What was Saudi Arabia's role in the rise of ISIS?
Posted September 8
Saudi Arabian leaders are "both the arsonists and the firefighters" in the global war on terror, according to a recent article from The New York Times.
The country's unique brand of Islam, which it has spread throughout the world, encourages violence against nonbelievers, the author explains. And yet, in recent years, Saudi policy has shifted to encourage interfaith understanding and tolerance.
"Is the world today a more divided, dangerous and violent place because of the cumulative effect of five decades of oil-financed proselytizing from the historical heart of the Muslim world? Or is Saudi Arabia, which has often supported Western-friendly autocrats over Islamists, merely a convenient scapegoat for extremism and terrorism with many complex causes — the United States' own actions among them?" reporter Scott Shane asks.
He spoke with three dozen experts on Islam and foreign policy, trying to piece together whether it's fair to blame Saudi Arabia for the rise of the Islamic State.
"The idea has become commonplace: that Saudi Arabia's export of the rigid, bigoted, patriarchal, fundamentalist strain of Islam known as Wahhabism has fueled global extremism and contributed to terrorism," he wrote.
Many scholars agree with this assessment, noting that Wahhabism primes young people for extremism.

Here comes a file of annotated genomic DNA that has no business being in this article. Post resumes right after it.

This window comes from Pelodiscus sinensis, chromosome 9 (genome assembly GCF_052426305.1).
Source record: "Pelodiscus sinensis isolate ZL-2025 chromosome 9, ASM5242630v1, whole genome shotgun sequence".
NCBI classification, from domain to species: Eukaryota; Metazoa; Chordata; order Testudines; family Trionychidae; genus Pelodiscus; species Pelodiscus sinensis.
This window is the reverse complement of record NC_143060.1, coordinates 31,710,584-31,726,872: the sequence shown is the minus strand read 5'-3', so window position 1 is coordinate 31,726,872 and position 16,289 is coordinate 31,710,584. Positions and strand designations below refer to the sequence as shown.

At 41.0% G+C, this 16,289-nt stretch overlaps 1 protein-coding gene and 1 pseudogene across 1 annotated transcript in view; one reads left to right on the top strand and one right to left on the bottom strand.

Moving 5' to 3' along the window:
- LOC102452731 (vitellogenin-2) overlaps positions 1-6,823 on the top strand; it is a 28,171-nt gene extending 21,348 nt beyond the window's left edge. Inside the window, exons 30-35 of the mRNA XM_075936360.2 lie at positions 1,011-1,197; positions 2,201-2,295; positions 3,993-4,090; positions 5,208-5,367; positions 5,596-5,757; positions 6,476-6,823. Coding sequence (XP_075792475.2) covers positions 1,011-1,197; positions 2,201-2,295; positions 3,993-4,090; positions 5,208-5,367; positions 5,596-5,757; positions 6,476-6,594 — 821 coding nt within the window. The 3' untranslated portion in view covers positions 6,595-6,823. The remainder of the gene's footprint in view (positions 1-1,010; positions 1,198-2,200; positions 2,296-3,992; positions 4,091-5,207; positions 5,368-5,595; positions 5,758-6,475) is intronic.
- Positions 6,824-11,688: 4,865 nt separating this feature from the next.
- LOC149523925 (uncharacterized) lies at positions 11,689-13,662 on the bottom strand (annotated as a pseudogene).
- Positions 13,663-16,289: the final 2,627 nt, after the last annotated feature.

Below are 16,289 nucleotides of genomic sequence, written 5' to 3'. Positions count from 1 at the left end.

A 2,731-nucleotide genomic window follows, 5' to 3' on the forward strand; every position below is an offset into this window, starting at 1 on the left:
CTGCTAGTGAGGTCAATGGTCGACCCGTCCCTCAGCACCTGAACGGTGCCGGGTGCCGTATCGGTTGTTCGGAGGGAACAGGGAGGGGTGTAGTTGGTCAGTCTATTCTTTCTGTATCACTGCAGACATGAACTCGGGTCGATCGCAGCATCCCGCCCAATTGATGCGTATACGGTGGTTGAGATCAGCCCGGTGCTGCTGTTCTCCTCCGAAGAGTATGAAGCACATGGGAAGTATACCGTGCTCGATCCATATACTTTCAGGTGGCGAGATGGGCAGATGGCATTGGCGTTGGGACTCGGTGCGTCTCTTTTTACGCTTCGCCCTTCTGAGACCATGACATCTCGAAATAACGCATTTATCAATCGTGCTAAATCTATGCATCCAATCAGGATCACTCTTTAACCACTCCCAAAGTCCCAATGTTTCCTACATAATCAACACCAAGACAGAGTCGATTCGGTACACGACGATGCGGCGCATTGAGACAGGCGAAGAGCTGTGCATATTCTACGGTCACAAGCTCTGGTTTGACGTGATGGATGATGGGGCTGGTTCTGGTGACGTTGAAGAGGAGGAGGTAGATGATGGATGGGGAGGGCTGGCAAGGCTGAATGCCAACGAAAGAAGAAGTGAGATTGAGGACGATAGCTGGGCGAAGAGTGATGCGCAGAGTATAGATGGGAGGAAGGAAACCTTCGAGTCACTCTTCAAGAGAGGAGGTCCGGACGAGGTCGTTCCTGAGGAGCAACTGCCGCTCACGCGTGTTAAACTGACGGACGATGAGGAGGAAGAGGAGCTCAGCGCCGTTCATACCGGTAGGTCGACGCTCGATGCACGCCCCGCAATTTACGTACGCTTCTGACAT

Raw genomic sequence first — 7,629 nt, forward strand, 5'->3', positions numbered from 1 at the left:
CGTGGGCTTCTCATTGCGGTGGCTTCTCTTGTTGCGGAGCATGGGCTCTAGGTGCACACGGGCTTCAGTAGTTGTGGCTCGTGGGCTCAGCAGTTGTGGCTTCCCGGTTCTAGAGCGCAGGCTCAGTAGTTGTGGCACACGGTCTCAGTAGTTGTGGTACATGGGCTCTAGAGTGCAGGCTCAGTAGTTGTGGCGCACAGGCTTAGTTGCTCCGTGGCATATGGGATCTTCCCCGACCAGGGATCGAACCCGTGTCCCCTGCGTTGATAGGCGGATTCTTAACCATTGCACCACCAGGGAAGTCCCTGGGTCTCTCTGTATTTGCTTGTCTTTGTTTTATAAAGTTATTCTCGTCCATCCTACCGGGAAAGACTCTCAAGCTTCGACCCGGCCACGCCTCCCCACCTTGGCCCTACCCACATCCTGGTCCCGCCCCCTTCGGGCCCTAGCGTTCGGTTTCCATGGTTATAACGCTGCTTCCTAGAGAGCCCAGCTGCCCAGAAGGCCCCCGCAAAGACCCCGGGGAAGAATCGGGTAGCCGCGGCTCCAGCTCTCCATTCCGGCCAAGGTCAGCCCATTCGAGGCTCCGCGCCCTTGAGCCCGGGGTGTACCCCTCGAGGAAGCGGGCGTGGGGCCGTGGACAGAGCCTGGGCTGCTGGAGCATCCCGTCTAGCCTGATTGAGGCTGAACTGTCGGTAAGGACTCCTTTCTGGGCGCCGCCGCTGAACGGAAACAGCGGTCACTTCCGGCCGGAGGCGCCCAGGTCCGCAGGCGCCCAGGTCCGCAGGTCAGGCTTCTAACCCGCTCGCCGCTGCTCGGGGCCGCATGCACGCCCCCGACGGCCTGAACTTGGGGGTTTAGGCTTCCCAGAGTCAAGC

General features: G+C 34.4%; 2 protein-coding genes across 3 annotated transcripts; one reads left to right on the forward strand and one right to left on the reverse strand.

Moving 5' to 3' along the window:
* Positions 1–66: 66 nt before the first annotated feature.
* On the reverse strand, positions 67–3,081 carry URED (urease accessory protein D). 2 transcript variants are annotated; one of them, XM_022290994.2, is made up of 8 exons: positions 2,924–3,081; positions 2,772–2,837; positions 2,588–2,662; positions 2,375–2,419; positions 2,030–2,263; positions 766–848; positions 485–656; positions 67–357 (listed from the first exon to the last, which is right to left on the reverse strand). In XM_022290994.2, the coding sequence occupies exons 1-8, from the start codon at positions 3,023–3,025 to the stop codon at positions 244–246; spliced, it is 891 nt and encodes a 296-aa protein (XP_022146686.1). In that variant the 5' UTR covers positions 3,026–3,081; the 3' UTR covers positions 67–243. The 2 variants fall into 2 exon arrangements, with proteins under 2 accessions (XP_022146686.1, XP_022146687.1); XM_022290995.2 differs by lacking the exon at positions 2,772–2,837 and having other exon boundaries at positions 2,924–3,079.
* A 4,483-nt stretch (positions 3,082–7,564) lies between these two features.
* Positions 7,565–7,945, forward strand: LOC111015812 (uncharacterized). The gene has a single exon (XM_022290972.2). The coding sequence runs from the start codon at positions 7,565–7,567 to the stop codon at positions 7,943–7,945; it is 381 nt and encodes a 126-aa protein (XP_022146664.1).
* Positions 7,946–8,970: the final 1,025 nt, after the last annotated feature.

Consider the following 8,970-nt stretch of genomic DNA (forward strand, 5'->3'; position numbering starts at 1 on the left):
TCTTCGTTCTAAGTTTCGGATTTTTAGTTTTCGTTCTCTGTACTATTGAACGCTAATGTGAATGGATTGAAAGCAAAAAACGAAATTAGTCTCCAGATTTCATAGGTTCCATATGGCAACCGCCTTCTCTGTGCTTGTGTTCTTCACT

"There's only so much dehumanizing of the other that you can be exposed to — and exposed to as the word of God — without becoming susceptible to recruitment," said David Andrew Weinberg, a senior fellow at the Foundation for the Defense of Democracies, to The Times.
Saudi Arabia is on the U.S. Commission on International Religious Freedom's list of "Countries of Particular Concern," and USCIRF leaders are skeptical of the country's attempts to improve its religious freedom record.
"Saudi Arabia remains uniquely repressive in the extent to which it restricts the public expression of any religion other than Islam," USCRIF noted in its 2016 annual report.
But some scholars question the temptation to pin a huge problem on a single source.
"Americans like to have someone to blame — a person, a political party or country," said Robert S. Ford, a former United States ambassador to Syria and Algeria, to The Times. "But it's a lot more complicated than that."
Ford and others believe religious teachings are only one piece of the puzzle, pointing to other factors like internet propaganda and U.S. military missions in the Middle East.
Their argument is bolstered by a recent Associated Press exploration of leaked Islamic State documents that showed most ISIS recruits are unfamiliar with Shariah law, a core practice of conservative Islam.
"These documents … showed that 70 percent of recruits had just a 'basic' knowledge of Shariah, while 24 percent had an 'intermediate' knowledge and 5 percent 'advanced,'" Business Insider reported.
An additional problem with arguing that Saudi Arabia's policies and religious practices fueled terrorism is that government leaders have been working to reduce extremism for about 15 years, The Times reported. They've paid for new school textbooks and punished faith leaders who called for violence.
However, Wahhabism is a powerful influence and counterterrorism efforts could quickly be overwhelmed by tradition, the article noted.
"Old habits sometimes prove difficult to suppress," Shane wrote.
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